The atrial septal defect (ASD) is the most common congenital heart defect encountered in adults, accounting for up to 15% of all adult CHD, It results from the failure of proper embryologic development of the atrial septum. There are many different types of ASD , the most common of which is the secundum ASD, in which the defect occurs in the middle of the atrial septum.
The flow of blood across the defect (shunt) is determined by the size of the defect and the compliance of the atria. ASD should be suspected whenever right heart enlargement is present without an alternative explanation. Occasionally, patients present late in life with ASD-related symptoms when the left atrial pressure increases because of a stiff left ventricle and diastolic dysfunction, usually the result of long-standing hypertension or coronary artery disease, resulting in increased shunt.
The larger the left-to-right shunt is in patients with ASD, the greater is the risk for long-term complications, such as atrial fibrillation and pulmonary hypertension. The latter condition affects up to 15% of adults with ASD and, if it remains uncorrected, it can result in Eisenmenger’s syndrome (see later). Another condition associated with ASD is stroke, which presumably results from paradoxical embolization—blood clots forming in the extremities and reaching the cerebral circulation by passing through the ASD.
Other, less-common variations of ASD include the sinus venosus ASD, in which there is abnormal fusion of the vena cava (superior or inferior) to the left atrium. This defect is almost always associated with partial anomalous return of the pulmonary veins (right superior or both right pulmonary veins drain into the right atrium). The primum ASD involves the lower portion of the atrial septum and typically affects the ventricular septum as well (the atrioventricular [AV] canal defect). Both AV valves are structurally abnormal, and the mitral valve is typically cleft. The least common form of ASD involves unroofing of the coronary sinus, which results in shunting into the left atrium. At this time, only the secundum ASD has been successfully occluded through percutaneous means.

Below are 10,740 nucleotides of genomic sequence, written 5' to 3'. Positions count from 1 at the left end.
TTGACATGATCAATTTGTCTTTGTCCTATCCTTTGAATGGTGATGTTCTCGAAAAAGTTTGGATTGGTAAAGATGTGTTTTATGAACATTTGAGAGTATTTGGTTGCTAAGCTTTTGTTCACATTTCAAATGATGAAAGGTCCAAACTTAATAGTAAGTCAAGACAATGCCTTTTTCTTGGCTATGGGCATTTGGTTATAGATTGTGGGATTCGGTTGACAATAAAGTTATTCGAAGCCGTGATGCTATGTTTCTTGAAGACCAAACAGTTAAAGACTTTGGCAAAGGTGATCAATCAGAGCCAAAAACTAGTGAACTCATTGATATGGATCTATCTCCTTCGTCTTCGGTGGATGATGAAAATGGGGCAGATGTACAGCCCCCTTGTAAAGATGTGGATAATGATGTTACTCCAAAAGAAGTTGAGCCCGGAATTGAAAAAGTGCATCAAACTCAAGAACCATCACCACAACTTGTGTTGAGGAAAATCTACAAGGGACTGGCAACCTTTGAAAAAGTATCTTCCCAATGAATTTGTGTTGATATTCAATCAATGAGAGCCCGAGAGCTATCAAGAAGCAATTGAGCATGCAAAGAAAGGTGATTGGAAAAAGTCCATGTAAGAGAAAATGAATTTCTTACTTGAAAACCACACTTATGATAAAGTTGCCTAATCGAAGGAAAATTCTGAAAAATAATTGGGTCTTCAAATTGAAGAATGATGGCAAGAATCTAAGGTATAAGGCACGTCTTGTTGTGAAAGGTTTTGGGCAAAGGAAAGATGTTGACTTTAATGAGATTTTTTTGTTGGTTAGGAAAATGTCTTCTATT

What happens during the closure procedure?
When your child is asleep, we will do a test called a transesophageal echocardiogram. "Echocardiogram" ,"Transesophageal" means we do the ultrasound with a small probe that is placed in your child's esophagus, the tube that connects the mouth to the stomach. This test will measure the size of the hole and help place the closure device.
- If the test shows that the hole is too big to close with the device, we will wake up your child and send him or her to the recovery room. Your child's cardiologist will discuss the next steps with you and your child.
- If the hole is small enough and in the right position, we will go on with the catheterization.
During the catheterization, the doctor puts a catheter with a small deflated balloon on the tip through the blood vessel to the hole. The balloon is inflated to measure the size of the hole again. If the hole can be closed with the device, the doctor puts the closure device inside the catheter and places the device into the hole.
Once the device is in place, the doctor takes out the catheter and covers the cut on your child's leg with a bandage.